Unlike his predecessors, Holland is a believable high school student, and is perfect as both Parker and Spider-Man. In fact, one of the core strengths of Homecoming is that it finally gets the dichotomy between the two personas right. Peter Parker is actually nerdy and awkward: He can’t really talk to his crush. He gets anxious about going to a party, even as Spider-Man; he would rather be at home building a LEGO Death Star with Ned. He spends time in Calculus watching Spider-Man YouTube videos, and toys with new web fluid concoctions during Chemistry.
Parker wants to do more, and is tired of the monotony of his normal life. He sees Spider-Man as both an outlet and a means to a better future. He has moments of believable weakness, showboating, and whining, which make sense for a fifteen-year-old. In fact, Peter’s young age makes his combat comedy more genuine: he quips to keep himself focused because he’s nervous and still figuring things out. But, when it comes down to the wire, he ultimately does “the right thing.”
Keaton, the Birdman himself, plays a sympathetic Vulture. Unlike most of the villains in the Marvel Cinematic Universe (MCU), his story and motivations are constantly built up throughout the film. It toys with the parallels between him and Parker, both as “little guys” screwed over by rich and powerful men like Tony Stark. He plays a bit of a dark, selfish Robin Hood, stealing from the ones who screwed him over in order to help make ends meet. He wants his crew to keep a low profile, and tries not to kill if not necessary. After all, he has a family to look after. I wish he would have cawed to seal the Birdman deal, but a man can dream.
My main point of criticism lies with the Spider-Man suit. Don’t get me wrong: It looks great design-wise. But it is ultimately too high-tech. Its artificial intelligence, multiple types of web attacks (reminiscent of the old video games), and reconnaissance mode make it seem more like a Batman costume or Iron Spider prototype than a traditional suit. While much of this is played for entertainment or cool factor, it can seem overwhelming to fans expecting something lighter. Thankfully, he uses the goofy, low-tech suit from Civil War in the third act, adding much more weight to the final showdown with Vulture. It seemed to be a useful narrative device for Peter to learn more self-reliance; we’ll see how that plays out over time.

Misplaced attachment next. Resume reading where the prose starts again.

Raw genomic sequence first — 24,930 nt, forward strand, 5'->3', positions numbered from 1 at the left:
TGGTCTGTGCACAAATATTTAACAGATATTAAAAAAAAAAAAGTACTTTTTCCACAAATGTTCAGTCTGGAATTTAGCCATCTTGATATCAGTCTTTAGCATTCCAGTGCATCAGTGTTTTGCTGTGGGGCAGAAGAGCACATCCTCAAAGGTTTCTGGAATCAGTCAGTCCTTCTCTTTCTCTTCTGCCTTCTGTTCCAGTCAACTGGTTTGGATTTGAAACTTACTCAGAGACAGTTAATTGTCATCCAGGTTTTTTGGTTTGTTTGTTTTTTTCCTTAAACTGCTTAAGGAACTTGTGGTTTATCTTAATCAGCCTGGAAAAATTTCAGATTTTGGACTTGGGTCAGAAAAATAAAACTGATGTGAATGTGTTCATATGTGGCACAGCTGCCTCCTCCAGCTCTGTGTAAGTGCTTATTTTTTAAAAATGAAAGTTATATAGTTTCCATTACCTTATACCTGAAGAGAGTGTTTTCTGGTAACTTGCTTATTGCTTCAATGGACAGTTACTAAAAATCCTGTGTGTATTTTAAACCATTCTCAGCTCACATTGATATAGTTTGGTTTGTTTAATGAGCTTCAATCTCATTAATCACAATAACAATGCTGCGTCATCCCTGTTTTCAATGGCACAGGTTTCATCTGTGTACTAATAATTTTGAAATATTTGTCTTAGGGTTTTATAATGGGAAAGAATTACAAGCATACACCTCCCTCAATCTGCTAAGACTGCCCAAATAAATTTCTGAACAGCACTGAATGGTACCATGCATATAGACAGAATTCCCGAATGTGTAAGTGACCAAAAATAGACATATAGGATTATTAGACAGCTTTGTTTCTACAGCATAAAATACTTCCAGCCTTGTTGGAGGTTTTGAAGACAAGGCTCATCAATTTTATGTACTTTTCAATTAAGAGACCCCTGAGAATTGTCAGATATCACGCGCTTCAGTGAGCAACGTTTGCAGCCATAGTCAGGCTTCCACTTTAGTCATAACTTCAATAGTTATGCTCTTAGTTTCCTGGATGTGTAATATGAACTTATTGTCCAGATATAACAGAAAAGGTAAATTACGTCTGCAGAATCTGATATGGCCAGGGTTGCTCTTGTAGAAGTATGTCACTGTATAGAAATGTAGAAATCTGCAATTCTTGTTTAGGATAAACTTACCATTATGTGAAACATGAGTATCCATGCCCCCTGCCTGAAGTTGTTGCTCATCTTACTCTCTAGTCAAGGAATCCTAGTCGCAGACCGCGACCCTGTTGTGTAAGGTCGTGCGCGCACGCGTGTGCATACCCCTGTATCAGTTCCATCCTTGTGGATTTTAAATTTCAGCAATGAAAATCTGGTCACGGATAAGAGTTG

I am also confused with Phase Three’s timeline. Apparently, Doctor Strange took place in 2016; Guardians 2 took place in 2014, six months after the original, and before Age of Ultron; and Homecoming takes place eight years after the first Avengers film and two months after Civil War. Does this mean that it takes place in 2020, or was the 2012 film retconned to take place in 2008? (Someone get Kevin Feige on the phone ASAP!)
Notwithstanding, it’s nice to see Spider-Man at home in the MCU. His character feels modern yet mostly accurate, with both comedy and heart. Like the comics, he’s a fifteen-year-old high school sophomore who gets superpowers and faces off with villains like Shocker and Vulture. Spider-Man: Homecoming is great for new and old fans alike, even if his suit is more high-tech than some are used to. It’s amazing. Sensational. Spectacular, even! Given time, it may prove to be the best Spider-Man film yet.